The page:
The basic Scheme conditional constructs are
In order to handle tail recursion properly, all these methods must be careful
how they perform their evaluations. For example, consider the following
do_cond_formmethod were to evaluate the recursive call, then the Python interpreter would have an ever-increasing call depth as it "cdred" down the list, eventually blowing up if the list were long enough. So instead,
do_cond_form(and the other conditional forms) must use the option of modifying the expression to be evaluated and then returning without actually doing the evaluation.
Problem A8 (3 pt).
For the first half of the problem, fill in the implementations of
do_and_form and test them.
Problem B8 (3 pt). For the second half, fill in the
do_or_form and test them.
Problem 9 (3 pt).
let special form introduces local variables, giving them
their initial values. For example,
letstatement above is equivalent to the call
yare separate from the outer ones, and the initialization expressions in the
letconstruct do not reference the local variables
y. Implement the
do_let_formmethod to have this effect and (need we say it at this point?) test it.
Extra Credit 1. (2 pt).
let* construct is like
let, except that
each initialization expression "sees" the definitions that have gone
(11 15), rather than
(11 8), as it would for
let. Implement this special form (and, yes, test it).
Extra Credit 2 (2 pt).
case construct is a fancy conditional similar to the
Java and C/C++
switch statement. Here are some examples from
the Scheme reference manual:
condthe remaining items in the matching operand are evaluated, and the value of the last is the value of the
case. Implement and test this special form.
You should have been adding tests to
tests.scm as you
did each problem. In any case, make sure you have a reasonably complete
set, since the readers will be looking at it. Your program should pass all
your tests when you (or the autograder) run
# python3 scheme_tests.py tests.scm
Your Scheme interpreter implementation is now complete.
Not only is your Scheme interpreter itself a tree-recursive program, but it is
flexible enough to evaluate other recursive programs. Implement the
following procedures in Scheme at the bottom of
tests.scm, along with some calls and
Problem 10. The first problems (one for you and one for your
partner) ask you to implement some familiar operations
That means that the
cdrs of the original list may be
changed and no new pairs should be created with
list. There's a definition of non-destructive
scheme_prelude.scm and there are implementations of
filter on Python rlists in
Lecture 9. To see the desired difference between destructive and non-destructive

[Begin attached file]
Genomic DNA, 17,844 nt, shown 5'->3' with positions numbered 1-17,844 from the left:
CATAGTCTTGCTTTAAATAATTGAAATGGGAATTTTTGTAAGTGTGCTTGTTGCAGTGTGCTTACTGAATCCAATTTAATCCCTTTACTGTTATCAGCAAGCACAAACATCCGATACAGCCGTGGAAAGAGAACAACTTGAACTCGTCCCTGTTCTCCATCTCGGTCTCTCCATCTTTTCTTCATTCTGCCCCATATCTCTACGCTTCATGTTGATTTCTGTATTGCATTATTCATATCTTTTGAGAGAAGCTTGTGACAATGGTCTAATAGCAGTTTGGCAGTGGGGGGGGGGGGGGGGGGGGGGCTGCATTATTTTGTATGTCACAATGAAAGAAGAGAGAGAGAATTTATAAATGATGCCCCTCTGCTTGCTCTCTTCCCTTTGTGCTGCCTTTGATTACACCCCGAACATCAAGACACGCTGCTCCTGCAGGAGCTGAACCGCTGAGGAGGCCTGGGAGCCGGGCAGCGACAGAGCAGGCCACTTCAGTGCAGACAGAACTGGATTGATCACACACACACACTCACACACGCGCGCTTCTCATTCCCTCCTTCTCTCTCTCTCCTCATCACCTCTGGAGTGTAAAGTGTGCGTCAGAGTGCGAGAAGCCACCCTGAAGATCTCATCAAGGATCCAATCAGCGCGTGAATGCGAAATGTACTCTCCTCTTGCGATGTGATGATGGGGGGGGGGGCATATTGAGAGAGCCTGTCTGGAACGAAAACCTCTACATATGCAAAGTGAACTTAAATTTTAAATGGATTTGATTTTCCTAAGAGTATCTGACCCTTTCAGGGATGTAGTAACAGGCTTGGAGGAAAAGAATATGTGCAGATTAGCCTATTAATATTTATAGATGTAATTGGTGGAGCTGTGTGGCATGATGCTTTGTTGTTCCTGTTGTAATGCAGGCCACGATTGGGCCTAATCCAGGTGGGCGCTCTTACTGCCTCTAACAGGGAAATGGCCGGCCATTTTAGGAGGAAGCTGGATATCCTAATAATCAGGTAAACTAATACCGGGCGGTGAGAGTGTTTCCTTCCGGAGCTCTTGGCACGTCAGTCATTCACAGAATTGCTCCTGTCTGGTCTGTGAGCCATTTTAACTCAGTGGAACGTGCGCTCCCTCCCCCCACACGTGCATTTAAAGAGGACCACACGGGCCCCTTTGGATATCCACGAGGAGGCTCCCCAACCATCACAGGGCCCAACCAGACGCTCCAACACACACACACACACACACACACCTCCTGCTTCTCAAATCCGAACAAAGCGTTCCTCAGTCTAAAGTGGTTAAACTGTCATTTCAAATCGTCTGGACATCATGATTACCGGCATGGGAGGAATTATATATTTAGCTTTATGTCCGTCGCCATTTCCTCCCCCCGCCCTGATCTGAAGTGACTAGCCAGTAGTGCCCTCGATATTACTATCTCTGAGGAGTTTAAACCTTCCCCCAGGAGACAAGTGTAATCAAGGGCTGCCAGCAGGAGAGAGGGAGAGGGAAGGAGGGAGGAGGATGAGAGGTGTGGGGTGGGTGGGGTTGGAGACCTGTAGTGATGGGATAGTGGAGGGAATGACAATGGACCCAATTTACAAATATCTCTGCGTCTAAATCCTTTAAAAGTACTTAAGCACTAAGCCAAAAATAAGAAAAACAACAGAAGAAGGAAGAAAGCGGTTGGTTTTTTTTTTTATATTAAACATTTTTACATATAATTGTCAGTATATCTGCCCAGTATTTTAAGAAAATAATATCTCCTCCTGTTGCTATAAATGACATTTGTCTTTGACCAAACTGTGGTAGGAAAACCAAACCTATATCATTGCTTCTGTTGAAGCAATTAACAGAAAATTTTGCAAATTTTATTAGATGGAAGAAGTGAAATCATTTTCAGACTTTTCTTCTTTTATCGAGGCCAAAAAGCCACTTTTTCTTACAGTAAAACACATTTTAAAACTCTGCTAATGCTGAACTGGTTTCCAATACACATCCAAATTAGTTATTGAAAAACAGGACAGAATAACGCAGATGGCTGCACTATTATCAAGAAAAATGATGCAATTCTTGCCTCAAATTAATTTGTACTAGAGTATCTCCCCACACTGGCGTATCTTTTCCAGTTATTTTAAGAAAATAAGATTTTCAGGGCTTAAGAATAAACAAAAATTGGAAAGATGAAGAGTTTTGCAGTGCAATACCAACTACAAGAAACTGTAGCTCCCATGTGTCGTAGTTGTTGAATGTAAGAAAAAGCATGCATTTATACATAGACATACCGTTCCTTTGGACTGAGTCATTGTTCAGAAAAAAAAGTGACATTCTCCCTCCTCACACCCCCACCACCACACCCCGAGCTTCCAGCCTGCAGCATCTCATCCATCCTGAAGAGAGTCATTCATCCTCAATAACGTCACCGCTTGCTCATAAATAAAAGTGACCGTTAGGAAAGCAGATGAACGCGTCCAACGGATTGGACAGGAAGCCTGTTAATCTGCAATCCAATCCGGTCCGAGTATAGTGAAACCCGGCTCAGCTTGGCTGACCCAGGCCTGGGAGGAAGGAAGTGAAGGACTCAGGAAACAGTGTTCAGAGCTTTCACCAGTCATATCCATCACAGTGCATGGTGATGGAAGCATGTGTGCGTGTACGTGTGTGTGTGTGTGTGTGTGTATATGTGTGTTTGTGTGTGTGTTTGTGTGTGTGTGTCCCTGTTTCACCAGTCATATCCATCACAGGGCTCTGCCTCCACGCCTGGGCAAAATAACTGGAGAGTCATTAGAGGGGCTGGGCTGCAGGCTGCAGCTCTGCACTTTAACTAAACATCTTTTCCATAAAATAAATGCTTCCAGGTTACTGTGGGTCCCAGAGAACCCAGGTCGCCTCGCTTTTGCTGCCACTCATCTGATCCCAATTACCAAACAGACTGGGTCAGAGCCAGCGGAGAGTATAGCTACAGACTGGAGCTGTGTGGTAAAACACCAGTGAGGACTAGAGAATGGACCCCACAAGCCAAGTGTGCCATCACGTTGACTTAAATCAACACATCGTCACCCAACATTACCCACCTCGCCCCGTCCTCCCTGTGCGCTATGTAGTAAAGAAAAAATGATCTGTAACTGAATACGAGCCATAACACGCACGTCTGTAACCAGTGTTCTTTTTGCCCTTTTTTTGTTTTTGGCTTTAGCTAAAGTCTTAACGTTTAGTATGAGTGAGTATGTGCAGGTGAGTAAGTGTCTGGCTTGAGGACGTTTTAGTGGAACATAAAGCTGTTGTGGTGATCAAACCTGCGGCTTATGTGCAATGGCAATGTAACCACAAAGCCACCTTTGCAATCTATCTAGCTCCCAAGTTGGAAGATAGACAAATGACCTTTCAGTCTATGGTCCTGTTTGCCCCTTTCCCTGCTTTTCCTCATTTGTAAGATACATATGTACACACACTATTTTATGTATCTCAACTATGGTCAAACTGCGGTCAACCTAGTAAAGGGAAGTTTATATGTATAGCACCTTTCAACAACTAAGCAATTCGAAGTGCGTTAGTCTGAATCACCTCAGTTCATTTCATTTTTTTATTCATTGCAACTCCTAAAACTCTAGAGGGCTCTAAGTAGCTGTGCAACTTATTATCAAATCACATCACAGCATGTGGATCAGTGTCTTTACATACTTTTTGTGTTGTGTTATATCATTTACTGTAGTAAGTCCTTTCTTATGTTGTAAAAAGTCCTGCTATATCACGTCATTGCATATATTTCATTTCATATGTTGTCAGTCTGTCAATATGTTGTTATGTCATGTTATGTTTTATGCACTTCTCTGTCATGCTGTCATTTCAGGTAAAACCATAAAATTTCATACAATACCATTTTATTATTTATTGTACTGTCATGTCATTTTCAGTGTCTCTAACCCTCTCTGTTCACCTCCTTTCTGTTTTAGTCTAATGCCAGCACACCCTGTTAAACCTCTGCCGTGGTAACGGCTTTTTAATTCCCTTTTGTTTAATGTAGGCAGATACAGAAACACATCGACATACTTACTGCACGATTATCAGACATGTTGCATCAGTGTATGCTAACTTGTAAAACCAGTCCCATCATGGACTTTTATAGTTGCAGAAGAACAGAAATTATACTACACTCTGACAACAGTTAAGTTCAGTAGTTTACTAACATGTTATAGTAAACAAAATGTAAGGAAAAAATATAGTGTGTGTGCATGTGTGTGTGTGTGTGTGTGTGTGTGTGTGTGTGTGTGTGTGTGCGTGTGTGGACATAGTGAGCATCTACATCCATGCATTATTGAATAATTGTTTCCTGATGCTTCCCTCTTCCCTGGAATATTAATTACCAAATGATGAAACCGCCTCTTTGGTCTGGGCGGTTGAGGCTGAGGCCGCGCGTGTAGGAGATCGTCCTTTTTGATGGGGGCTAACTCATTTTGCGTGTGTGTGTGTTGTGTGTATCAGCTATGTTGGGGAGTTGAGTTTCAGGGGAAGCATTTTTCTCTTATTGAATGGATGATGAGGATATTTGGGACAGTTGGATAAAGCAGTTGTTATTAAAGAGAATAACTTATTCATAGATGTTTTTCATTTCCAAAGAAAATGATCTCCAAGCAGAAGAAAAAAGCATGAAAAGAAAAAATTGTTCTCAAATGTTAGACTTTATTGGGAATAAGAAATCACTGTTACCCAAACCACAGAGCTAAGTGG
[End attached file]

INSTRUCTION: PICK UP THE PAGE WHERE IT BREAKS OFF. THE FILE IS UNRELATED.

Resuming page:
Problem A10 (3 pt). Implement the
filter! procedure, which
takes two arguments, a procedure name and a list and
destructively returns a list
that contains all elements of the input list for which applying the named
procedure outputs a true value (i.e., something other than
Make your program tail recursive. It is easy to do this if you use
reverse! function. Try instead to implement it
Problem B10 (3 pt). Implement the
reverse! procedure, whic
takes a list and returns the reverse of that list destructively.
Problem A11 (2 pt). Implement the
which counts all of the ways to make change for a
using coins with various denominations (
denoms), but never uses
max-coins in total. Write your implementation in
tests.scm. The procedure definition line is provided, along with
Problem B11 (2 pt) Implement the
procedure, which counts all the ways to partition a positive integer
total using only pieces less than or equal to another positive
max-value. The number
5 has 5 partitions using
pieces up to a
Problem 12 (3 pt). Implement the
procedure, which lists all of the ways to partition a positive integer
total into at most
max-pieces pieces that are all
less than or equal to a positive integer
Define a helper function to construct partitions.
Congratulations! You have finished the final project for 61A! Assuming your tests are good and you've passed them all, consider yourself a proper computer scientist!Get some sleep.
We've added a number of primitive drawing procedures that are collectively
called "turtle graphics". The turtle represents the state of the drawing
module, which has a position, an orientation, a pen state (up or down), and a
pen color. The
tcsm_x functions in
scheme_primitives.py are the implementations of these
procedures, and show their parameters with a brief description of each.
The Python documentation of
the turtle module contains more detail.
Contest (3 pt). Create a visualization of an iterative or recursive process of your choosing, using turtle graphics. Your implementation must be written entirely in Scheme, using the interpreter you have built (no fair extending the interpreter to do your work in Python, but you can expose other turtle graphics functions from Python if you wish).
Prizes will be awarded for the winning entry in each of the following categories.
Entries (code and results) will be posted online, and winners will be selected by popular vote. The voting instructions will read:
Please vote for your favorite entry in this semester's 61A Recursion Exposition contest. The winner should exemplify the principles of elegance, beauty, and abstraction that are prized in the Berkeley computer science curriculum. As an academic community, we should strive to recognize and reward merit and achievement (translation: please don't just vote for your friends).
To improve your chance of success, you are welcome to include a title and
descriptive haiku in the
comments of your entry, which will be included in the voting.
Place your completed entry into the